I have a Great Dane named Ziva whom I take for daily walks. However, the only time we can walk is at 5:30 AM when, at that time, it is very dark outside. I live in the countryside so there’s a street light at the beginning of the road, one at the end of the road, and a lot of dark dirt road in between. One day there was no moon and it was cloudy and so very, very murky!
I was standing under the streetlight and I could see everything very clearly. I could see the direction in which we needed to go. As I walked out of the light and into the dark, I noticed a little bit of that primordial fear of the unknown. We have many coyotes and a few bears, none of which I expect to approach us. Yet there’s that visceral reaction to the dark. Then I began thinking about how leadership is like walking in the dark. Sometimes change is needed and we just have to step into the dark not knowing what will happen or what the results will be. The great leaders are the ones who take that step, experience that visceral reaction, and then take that next step, despite the churning gut. I guess some have so much conviction and confidence that their gut doesn’t churn at all! I rely on my gut as my compass, so having a churning gut isn’t a terrible thing to me. It must be understood and sometimes heeded as it can prevent me from making huge mistakes.
Eventually our eyes adjust to the dark and we begin to see signs that we’re walking in the right direction. I trip on an unseen branch and the leash attached to Ziva’s tall frame stops me from falling. Even the most fearless leaders can miss seeing things and need to rely on someone. That someone can be a lifeline, a person who also believes in us, and can support us when needed. We can see the light ahead so it looks like we’re headed in the right direction. We finally get to the light and have some clarity, but we know we’re not done. We’re not home yet, but we can rest a minute in the light until we’re clear about our next steps. Then, we’re off again on the next leg of our journey with increased confidence. Successful leaders know how to take things in chunks and build strength and experience for the next part of their journey. Ziva and I head off for the next light. Eventually we get home, our task is completed, and the relationship stronger.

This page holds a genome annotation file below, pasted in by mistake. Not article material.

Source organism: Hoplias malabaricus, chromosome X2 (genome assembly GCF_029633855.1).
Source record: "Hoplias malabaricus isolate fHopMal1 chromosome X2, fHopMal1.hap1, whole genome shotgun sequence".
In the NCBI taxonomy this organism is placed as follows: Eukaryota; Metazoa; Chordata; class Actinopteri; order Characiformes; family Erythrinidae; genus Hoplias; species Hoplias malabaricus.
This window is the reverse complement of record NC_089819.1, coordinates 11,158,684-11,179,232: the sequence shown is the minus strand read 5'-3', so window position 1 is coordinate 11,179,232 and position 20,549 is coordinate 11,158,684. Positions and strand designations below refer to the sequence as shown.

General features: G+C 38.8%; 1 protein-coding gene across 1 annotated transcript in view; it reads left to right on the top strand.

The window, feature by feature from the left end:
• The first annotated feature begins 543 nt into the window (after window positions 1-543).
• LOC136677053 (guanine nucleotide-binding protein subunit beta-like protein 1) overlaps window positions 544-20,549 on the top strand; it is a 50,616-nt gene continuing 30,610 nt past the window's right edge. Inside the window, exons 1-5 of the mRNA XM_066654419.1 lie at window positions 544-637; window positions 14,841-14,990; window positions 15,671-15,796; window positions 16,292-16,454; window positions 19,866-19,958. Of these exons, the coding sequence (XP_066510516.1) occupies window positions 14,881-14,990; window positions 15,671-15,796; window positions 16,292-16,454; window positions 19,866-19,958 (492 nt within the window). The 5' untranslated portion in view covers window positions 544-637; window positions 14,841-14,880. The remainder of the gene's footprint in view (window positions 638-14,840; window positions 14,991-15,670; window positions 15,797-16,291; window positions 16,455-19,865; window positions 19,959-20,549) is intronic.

What makes a good leader? Clarity about the change that is needed, knowledge about the landscape, attention to gut feelings, courage, and a big old Great Dane to lean on! We really can’t do it alone; building solid relationships means being authentic influencers, which so many of us struggle with when it is hard to connect. Sometimes, we just need to walk together into the darkness, trusting that each will effectively play their role, and that we’re all in this together. We human beings need to do this on many levels, and we struggle to do it with the dearest people in our lives. Be a leader and repair a damaged relationship today so that when the time comes, you’re prepared to walk into the darkness together.
Written by Sherri Malouf
President of Situation Management Systems, Inc.